Understanding that, it is not hard to see how increasingly the idea of any special calling on men’s lives has been attacked, labeled misogynist, part of the patriarchy, out-dated, hateful, and even oppressive. 

Culture does its best to relocate men to a relatively unimportant position, biologically necessary, but really unimportant.

Growing up almost all of the dads I saw on tv were portrayed as out of touch, self-absorbed, comic relief. 


Now, the church has always known better even if it hasn’t acted like it, but it's interesting that the field of psychology and those who study social dynamics in the last couple of decades have begun to understand the importance of involved fathers in their families and especially their children. We don’t have time to get into it this morning, but the statistics are staggering when you compare men and women who grew up with strong male presences in their lives vs those who did not. From infancy to adulthood, it matters.

But I would argue, culture at large has not caught up with what the Bible teaches and Psychology affirms, Father’s matter, men matter. 


To go further, I think the problems we have in the modern church, from the abandonment of long held theological convictions to the increasing worldliness within the church, can be laid at the feet of our men. 

To see the church recover and advance the message of Jesus Christ we need men, and not just any men, but Godly men who have been formed by the power of the Holy Spirit. Which leads us to ask the question, what is a man?


To our men and women here this morning, what formed your understanding of what a man was? When you think of a man’s man, who or what image comes to mind?


Lincoln and I were riding in my truck the other day without the girls and he has been talking lately about when he grows up and marries and has a family of his own. So he said something along the lines of when I become a man and get married and have my own kids. So I asked him, son, what is a man? To which he responded ‘He’s tough and eats meat.’ 

So I laughed and then we talked through why a man has to be tough. Because he is called to lead, protect, and provide. He also partners with his wife to care for the family. 


But even then, I realize as I go through this list that Paul gives Titus, I was describing what men do, their roles, rather than who men are to be and become.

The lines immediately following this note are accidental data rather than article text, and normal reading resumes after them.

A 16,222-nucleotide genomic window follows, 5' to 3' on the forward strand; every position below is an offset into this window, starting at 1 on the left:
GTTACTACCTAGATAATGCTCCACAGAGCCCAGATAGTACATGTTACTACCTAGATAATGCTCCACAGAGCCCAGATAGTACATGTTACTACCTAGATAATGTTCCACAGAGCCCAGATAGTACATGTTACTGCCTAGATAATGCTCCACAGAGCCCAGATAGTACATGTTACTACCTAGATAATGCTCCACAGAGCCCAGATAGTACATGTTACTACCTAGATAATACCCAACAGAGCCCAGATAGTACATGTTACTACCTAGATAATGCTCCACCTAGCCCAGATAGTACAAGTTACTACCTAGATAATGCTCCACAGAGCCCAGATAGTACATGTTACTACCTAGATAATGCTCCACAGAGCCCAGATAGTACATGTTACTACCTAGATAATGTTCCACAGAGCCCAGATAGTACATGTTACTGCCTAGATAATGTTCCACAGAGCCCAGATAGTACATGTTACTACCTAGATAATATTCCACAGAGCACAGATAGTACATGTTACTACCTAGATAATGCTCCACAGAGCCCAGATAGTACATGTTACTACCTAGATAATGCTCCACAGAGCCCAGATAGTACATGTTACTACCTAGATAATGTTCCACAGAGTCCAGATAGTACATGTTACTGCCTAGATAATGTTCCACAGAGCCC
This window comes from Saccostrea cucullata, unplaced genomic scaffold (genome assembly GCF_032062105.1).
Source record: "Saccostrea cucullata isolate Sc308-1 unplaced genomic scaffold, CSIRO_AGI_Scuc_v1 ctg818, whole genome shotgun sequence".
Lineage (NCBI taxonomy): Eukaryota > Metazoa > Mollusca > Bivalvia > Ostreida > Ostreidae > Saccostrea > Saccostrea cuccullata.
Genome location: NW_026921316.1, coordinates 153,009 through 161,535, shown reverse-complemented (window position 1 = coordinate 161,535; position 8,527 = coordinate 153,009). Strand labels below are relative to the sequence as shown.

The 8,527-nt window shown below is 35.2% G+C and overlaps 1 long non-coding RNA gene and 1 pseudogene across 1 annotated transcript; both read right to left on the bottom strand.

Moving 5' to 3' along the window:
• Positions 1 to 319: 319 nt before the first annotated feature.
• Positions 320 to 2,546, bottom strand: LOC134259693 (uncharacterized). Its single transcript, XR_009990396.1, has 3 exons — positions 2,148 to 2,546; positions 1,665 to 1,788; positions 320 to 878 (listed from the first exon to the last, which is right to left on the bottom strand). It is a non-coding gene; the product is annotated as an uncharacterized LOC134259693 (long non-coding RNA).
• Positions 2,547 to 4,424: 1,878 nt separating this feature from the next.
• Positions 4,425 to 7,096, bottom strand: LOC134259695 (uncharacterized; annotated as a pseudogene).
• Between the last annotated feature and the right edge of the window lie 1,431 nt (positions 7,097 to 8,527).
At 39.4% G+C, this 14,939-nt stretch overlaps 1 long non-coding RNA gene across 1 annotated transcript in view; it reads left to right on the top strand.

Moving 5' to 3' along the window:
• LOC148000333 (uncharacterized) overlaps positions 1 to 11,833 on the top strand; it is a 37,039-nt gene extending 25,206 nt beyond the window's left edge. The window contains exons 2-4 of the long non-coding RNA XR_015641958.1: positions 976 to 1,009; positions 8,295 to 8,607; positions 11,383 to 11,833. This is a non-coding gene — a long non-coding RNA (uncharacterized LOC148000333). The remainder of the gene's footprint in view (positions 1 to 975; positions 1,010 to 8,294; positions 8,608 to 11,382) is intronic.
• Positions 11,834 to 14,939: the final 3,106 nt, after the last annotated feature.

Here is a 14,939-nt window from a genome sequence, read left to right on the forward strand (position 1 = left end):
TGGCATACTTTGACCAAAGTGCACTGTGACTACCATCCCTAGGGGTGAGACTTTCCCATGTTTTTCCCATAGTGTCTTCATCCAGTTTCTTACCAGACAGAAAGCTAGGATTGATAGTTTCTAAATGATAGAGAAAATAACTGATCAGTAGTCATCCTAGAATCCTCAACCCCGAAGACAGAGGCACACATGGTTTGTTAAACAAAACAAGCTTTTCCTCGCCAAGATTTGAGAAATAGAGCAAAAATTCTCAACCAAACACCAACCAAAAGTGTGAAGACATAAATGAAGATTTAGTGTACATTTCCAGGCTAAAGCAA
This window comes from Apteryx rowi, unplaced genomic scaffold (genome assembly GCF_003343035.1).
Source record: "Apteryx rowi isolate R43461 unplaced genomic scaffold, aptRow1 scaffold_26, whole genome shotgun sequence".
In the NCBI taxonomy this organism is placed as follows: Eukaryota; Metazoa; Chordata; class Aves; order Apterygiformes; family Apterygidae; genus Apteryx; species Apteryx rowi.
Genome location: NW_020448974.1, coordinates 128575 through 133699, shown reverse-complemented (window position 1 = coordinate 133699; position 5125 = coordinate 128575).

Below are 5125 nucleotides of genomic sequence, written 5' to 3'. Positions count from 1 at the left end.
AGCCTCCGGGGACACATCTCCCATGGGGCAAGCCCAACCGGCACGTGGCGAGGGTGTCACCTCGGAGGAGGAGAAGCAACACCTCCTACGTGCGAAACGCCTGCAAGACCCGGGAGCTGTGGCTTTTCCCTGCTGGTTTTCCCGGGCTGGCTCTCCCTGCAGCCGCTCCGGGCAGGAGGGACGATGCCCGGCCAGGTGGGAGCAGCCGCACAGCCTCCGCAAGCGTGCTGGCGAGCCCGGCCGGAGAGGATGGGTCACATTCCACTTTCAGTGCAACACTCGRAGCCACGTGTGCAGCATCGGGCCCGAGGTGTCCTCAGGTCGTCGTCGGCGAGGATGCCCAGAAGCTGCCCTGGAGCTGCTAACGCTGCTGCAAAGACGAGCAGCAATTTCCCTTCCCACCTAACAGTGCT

Both are important conversations, but what men are called to do finds its root in what men are called to be and become. 

...what men are called to do finds its root in what men are called to be and become. 

I feel that most if not all of our boys and men today fall into the same trap, don’t they? When we think of what a man is, we often think of what they do or don’t do. 

A man’s man has to be able to hunt and kill for his dinner. A man’s man has to be able to build a house with his bare hands and fix anything that breaks. A man’s man doesn’t take anything from anyone. A man’s man is someone who takes what he wants and never asks permission. King of the castle, Lord of the road, and boss at work. Somewhere between the hulk and John Wayne, right?

Hunters, conquerors, warriors. 

Some of these things are not bad things, some of them are in fact good and beneficial things, but the most important thing in God’s eyes is not the physical abilities of a man, not the toughness of a man, but what a man is inside. It’s far more about his heart than his abilities. 


Listen to the list Paul gives. 

2 Older men are to be sober-minded, dignified, self-controlled, sound in faith, in love, and in steadfastness.

If I could say it this way, this is Paul giving Titus a target to point the older men in the church towards. This is Biblical manhood described. This is what Titus is to exhort and encourage men in his preaching in his ministry, especially those men who are older and therefore seen as leaders in their communities. 


Now, what's remarkable about this list is that it's unremarkable. There is nothing in this list that is rooted in innate ability, or innate strength. This is a list that every man can pursue. Right?

If Paul said, encourage the men to bench press 500 lbs, it doesn't matter how badly I wanted to meet that call, I don't think I would ever get there. 


If a Godly man has to meet certain physical requirements or be able to meet certain skill levels, what do we do with someone like Justin Peters, who has Cerebral Palsy and will never walk or run or bench press anything, much less 500 pounds? What about some of you who had one time maybe could have chewed nails and spit gasoline and easily bench press 300, 400 lbs. Now that you’re older, now that your testosterone levels are lower, are you no longer a man because you can’t?


If we cannot encourage every man to be a Godly man then our definitions need to change. We need to be less culturally minded and more scripturally minded.

So what does Paul say a Godly man is? 

He gives us a list that can be broken into two different sets of three. The first is what some pastors have called self-mastery and the second is spiritually healthy.

Sober-minded,- earnestly thoughtful character or demeanor, calm and reasonable

Dignified,- reverent, respectful

Self-controlled- curbing one's desires and impulses, self-controlled